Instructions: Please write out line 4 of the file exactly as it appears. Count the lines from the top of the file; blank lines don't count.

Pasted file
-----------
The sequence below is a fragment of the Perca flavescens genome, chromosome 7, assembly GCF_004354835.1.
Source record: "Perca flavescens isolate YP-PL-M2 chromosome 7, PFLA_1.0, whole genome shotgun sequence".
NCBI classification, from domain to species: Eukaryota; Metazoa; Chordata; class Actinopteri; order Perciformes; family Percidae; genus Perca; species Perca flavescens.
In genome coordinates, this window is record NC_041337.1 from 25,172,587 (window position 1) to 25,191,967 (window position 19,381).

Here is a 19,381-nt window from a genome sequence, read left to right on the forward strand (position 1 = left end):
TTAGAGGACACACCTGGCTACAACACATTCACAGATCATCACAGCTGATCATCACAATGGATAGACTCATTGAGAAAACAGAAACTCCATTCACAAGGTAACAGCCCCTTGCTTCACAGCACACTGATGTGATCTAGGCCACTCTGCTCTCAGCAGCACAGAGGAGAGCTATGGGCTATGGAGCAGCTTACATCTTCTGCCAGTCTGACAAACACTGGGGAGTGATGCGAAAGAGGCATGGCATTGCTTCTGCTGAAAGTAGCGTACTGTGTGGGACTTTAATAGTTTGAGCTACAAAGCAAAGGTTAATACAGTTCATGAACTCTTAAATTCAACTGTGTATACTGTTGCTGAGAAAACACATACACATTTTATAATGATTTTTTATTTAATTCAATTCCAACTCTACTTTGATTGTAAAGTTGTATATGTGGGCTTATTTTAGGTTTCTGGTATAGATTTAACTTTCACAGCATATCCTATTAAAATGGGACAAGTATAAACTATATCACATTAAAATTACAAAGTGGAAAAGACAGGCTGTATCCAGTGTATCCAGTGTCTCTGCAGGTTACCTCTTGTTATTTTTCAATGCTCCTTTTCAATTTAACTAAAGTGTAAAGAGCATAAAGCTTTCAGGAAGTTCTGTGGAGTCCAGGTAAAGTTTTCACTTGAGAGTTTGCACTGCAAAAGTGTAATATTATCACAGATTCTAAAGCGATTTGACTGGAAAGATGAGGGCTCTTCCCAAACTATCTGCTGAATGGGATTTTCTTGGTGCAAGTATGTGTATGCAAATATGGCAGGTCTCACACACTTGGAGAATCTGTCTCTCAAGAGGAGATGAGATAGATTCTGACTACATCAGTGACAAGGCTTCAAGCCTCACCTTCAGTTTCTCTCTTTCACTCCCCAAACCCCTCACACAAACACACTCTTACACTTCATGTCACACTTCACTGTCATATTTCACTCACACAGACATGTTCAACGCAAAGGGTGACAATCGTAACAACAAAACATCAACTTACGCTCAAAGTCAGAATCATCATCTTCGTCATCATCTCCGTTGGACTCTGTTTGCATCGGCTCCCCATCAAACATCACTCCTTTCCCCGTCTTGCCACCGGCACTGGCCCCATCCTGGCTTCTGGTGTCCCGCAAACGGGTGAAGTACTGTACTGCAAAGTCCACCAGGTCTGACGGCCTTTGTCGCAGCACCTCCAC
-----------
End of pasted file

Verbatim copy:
In genome coordinates, this window is record NC_041337.1 from 25,172,587 (window position 1) to 25,191,967 (window position 19,381).